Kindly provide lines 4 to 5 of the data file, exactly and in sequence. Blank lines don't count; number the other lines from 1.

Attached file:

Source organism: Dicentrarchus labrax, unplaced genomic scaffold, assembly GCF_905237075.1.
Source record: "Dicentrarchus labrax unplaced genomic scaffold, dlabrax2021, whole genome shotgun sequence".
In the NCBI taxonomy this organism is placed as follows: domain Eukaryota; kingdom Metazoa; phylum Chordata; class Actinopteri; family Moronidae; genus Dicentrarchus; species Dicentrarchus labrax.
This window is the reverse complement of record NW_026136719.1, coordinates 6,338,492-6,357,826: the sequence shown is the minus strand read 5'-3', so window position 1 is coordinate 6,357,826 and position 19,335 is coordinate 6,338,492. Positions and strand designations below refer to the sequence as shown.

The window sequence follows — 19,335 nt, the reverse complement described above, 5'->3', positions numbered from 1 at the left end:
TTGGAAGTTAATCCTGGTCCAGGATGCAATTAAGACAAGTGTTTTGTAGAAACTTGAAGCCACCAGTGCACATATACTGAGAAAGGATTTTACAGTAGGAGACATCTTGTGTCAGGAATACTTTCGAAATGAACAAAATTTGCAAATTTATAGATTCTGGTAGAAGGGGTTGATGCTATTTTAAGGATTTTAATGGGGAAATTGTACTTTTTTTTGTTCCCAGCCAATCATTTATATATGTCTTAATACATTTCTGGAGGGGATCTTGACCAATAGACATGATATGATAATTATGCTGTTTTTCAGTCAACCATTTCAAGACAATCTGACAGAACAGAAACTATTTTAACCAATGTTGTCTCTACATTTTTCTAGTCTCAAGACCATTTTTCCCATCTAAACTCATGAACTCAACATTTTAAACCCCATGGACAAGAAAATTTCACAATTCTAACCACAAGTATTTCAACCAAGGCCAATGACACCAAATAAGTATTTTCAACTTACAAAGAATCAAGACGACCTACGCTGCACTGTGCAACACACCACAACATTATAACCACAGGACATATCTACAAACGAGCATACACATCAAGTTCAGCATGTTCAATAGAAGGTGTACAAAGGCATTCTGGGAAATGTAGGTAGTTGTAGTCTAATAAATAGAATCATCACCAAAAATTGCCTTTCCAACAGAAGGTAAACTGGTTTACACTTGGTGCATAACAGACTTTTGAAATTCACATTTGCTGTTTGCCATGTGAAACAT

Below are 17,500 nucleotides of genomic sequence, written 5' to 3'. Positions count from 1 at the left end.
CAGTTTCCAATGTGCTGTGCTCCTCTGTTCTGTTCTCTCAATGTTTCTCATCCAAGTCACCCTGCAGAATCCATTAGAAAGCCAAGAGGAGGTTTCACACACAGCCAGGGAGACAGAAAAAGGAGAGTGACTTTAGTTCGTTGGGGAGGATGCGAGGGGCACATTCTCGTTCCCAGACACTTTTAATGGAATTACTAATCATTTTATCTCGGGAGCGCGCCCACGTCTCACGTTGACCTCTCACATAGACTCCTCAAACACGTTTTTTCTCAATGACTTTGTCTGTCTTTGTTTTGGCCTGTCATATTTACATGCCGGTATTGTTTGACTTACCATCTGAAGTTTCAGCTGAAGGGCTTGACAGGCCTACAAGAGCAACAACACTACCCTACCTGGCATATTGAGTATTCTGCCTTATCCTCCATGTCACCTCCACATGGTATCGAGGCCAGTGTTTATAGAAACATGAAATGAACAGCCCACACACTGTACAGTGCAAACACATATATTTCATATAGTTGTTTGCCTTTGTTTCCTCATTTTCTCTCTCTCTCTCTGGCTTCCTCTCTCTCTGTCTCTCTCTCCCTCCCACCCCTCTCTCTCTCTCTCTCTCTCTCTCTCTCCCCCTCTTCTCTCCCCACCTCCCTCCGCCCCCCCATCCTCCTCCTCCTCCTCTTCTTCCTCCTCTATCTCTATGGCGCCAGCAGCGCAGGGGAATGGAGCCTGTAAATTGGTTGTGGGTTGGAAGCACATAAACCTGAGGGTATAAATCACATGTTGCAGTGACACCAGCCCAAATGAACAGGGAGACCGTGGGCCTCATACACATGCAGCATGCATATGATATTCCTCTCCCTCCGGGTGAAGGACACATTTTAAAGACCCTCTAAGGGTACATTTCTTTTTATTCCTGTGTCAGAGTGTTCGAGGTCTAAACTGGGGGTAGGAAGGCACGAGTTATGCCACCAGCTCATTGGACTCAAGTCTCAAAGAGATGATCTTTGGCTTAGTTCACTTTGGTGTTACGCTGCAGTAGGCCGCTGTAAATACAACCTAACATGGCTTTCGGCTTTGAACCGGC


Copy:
This window is the reverse complement of record NW_026136719.1, coordinates 6,338,492-6,357,826: the sequence shown is the minus strand read 5'-3', so window position 1 is coordinate 6,357,826 and position 19,335 is coordinate 6,338,492. Positions and strand designations below refer to the sequence as shown.

The window sequence follows — 19,335 nt, the reverse complement described above, 5'->3', positions numbered from 1 at the left end: